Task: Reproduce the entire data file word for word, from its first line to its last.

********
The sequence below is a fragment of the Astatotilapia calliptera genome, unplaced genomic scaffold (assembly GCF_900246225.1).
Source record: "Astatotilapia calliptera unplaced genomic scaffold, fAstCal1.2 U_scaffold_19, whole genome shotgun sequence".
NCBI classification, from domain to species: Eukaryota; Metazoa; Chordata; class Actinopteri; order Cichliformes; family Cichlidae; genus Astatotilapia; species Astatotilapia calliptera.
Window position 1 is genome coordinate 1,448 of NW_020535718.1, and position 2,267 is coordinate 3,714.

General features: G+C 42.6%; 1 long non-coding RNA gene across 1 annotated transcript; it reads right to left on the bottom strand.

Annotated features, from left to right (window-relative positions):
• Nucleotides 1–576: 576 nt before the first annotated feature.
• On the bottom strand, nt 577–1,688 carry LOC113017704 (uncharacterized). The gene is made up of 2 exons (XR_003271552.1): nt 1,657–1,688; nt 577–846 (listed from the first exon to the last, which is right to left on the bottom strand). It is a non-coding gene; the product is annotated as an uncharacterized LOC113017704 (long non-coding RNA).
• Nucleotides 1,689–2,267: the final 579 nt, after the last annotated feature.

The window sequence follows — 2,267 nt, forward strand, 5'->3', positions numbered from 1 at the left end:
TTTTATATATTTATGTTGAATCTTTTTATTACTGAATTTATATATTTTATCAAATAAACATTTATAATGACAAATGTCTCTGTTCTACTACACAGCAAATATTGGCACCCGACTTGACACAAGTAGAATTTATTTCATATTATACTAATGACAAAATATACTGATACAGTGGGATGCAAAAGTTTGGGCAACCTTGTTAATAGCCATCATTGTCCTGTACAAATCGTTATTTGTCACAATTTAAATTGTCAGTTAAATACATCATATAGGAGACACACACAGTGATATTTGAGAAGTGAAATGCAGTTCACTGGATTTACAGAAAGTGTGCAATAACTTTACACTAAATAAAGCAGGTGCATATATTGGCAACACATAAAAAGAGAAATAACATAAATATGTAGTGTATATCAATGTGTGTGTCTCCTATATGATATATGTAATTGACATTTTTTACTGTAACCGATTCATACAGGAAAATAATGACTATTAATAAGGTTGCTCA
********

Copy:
The sequence below is a fragment of the Astatotilapia calliptera genome, unplaced genomic scaffold (assembly GCF_900246225.1).
Source record: "Astatotilapia calliptera unplaced genomic scaffold, fAstCal1.2 U_scaffold_19, whole genome shotgun sequence".
NCBI classification, from domain to species: Eukaryota; Metazoa; Chordata; class Actinopteri; order Cichliformes; family Cichlidae; genus Astatotilapia; species Astatotilapia calliptera.
Window position 1 is genome coordinate 1,448 of NW_020535718.1, and position 2,267 is coordinate 3,714.

General features: G+C 42.6%; 1 long non-coding RNA gene across 1 annotated transcript; it reads right to left on the bottom strand.

Annotated features, from left to right (window-relative positions):
• Nucleotides 1–576: 576 nt before the first annotated feature.
• On the bottom strand, nt 577–1,688 carry LOC113017704 (uncharacterized). The gene is made up of 2 exons (XR_003271552.1): nt 1,657–1,688; nt 577–846 (listed from the first exon to the last, which is right to left on the bottom strand). It is a non-coding gene; the product is annotated as an uncharacterized LOC113017704 (long non-coding RNA).
• Nucleotides 1,689–2,267: the final 579 nt, after the last annotated feature.

The window sequence follows — 2,267 nt, forward strand, 5'->3', positions numbered from 1 at the left end:
TTTTATATATTTATGTTGAATCTTTTTATTACTGAATTTATATATTTTATCAAATAAACATTTATAATGACAAATGTCTCTGTTCTACTACACAGCAAATATTGGCACCCGACTTGACACAAGTAGAATTTATTTCATATTATACTAATGACAAAATATACTGATACAGTGGGATGCAAAAGTTTGGGCAACCTTGTTAATAGCCATCATTGTCCTGTACAAATCGTTATTTGTCACAATTTAAATTGTCAGTTAAATACATCATATAGGAGACACACACAGTGATATTTGAGAAGTGAAATGCAGTTCACTGGATTTACAGAAAGTGTGCAATAACTTTACACTAAATAAAGCAGGTGCATATATTGGCAACACATAAAAAGAGAAATAACATAAATATGTAGTGTATATCAATGTGTGTGTCTCCTATATGATATATGTAATTGACATTTTTTACTGTAACCGATTCATACAGGAAAATAATGACTATTAATAAGGTTGCTCA